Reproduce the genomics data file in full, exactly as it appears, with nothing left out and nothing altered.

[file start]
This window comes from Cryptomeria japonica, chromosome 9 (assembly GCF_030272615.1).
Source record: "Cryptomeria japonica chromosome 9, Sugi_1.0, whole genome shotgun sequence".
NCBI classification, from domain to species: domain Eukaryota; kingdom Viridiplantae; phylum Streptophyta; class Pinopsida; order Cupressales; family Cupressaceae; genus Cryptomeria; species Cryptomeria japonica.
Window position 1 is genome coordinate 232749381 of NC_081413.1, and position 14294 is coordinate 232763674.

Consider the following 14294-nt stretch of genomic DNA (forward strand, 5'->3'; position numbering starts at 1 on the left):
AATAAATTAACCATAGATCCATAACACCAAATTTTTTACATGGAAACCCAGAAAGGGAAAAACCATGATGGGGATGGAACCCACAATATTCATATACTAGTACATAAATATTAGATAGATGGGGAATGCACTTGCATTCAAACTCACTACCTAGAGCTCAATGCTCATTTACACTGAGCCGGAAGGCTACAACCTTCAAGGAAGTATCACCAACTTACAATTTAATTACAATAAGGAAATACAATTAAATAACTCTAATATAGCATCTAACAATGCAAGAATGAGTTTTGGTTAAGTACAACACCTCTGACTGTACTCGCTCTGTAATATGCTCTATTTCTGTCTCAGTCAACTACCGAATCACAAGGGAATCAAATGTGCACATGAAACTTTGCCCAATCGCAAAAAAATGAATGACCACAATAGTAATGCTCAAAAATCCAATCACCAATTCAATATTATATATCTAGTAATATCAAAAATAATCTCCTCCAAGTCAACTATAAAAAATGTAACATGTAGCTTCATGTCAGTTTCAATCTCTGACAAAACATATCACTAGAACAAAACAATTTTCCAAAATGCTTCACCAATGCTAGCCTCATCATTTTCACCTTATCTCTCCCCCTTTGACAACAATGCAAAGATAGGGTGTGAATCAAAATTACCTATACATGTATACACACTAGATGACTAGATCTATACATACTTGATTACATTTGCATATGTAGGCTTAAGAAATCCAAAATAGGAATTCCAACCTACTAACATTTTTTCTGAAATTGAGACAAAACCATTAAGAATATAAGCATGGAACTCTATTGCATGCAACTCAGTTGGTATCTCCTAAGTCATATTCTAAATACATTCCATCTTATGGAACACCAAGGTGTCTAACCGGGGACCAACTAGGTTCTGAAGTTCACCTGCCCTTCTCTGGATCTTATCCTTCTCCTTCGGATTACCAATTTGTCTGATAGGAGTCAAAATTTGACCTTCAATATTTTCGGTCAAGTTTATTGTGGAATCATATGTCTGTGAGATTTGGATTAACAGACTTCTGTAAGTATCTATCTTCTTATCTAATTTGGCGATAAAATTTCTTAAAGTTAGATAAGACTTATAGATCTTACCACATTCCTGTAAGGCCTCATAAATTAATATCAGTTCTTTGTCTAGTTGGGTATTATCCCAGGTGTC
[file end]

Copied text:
This window comes from Cryptomeria japonica, chromosome 9 (assembly GCF_030272615.1).
Source record: "Cryptomeria japonica chromosome 9, Sugi_1.0, whole genome shotgun sequence".
NCBI classification, from domain to species: domain Eukaryota; kingdom Viridiplantae; phylum Streptophyta; class Pinopsida; order Cupressales; family Cupressaceae; genus Cryptomeria; species Cryptomeria japonica.
Window position 1 is genome coordinate 232749381 of NC_081413.1, and position 14294 is coordinate 232763674.

Consider the following 14294-nt stretch of genomic DNA (forward strand, 5'->3'; position numbering starts at 1 on the left):
AATAAATTAACCATAGATCCATAACACCAAATTTTTTACATGGAAACCCAGAAAGGGAAAAACCATGATGGGGATGGAACCCACAATATTCATATACTAGTACATAAATATTAGATAGATGGGGAATGCACTTGCATTCAAACTCACTACCTAGAGCTCAATGCTCATTTACACTGAGCCGGAAGGCTACAACCTTCAAGGAAGTATCACCAACTTACAATTTAATTACAATAAGGAAATACAATTAAATAACTCTAATATAGCATCTAACAATGCAAGAATGAGTTTTGGTTAAGTACAACACCTCTGACTGTACTCGCTCTGTAATATGCTCTATTTCTGTCTCAGTCAACTACCGAATCACAAGGGAATCAAATGTGCACATGAAACTTTGCCCAATCGCAAAAAAATGAATGACCACAATAGTAATGCTCAAAAATCCAATCACCAATTCAATATTATATATCTAGTAATATCAAAAATAATCTCCTCCAAGTCAACTATAAAAAATGTAACATGTAGCTTCATGTCAGTTTCAATCTCTGACAAAACATATCACTAGAACAAAACAATTTTCCAAAATGCTTCACCAATGCTAGCCTCATCATTTTCACCTTATCTCTCCCCCTTTGACAACAATGCAAAGATAGGGTGTGAATCAAAATTACCTATACATGTATACACACTAGATGACTAGATCTATACATACTTGATTACATTTGCATATGTAGGCTTAAGAAATCCAAAATAGGAATTCCAACCTACTAACATTTTTTCTGAAATTGAGACAAAACCATTAAGAATATAAGCATGGAACTCTATTGCATGCAACTCAGTTGGTATCTCCTAAGTCATATTCTAAATACATTCCATCTTATGGAACACCAAGGTGTCTAACCGGGGACCAACTAGGTTCTGAAGTTCACCTGCCCTTCTCTGGATCTTATCCTTCTCCTTCGGATTACCAATTTGTCTGATAGGAGTCAAAATTTGACCTTCAATATTTTCGGTCAAGTTTATTGTGGAATCATATGTCTGTGAGATTTGGATTAACAGACTTCTGTAAGTATCTATCTTCTTATCTAATTTGGCGATAAAATTTCTTAAAGTTAGATAAGACTTATAGATCTTACCACATTCCTGTAAGGCCTCATAAATTAATATCAGTTCTTTGTCTAGTTGGGTATTATCCCAGGTGTC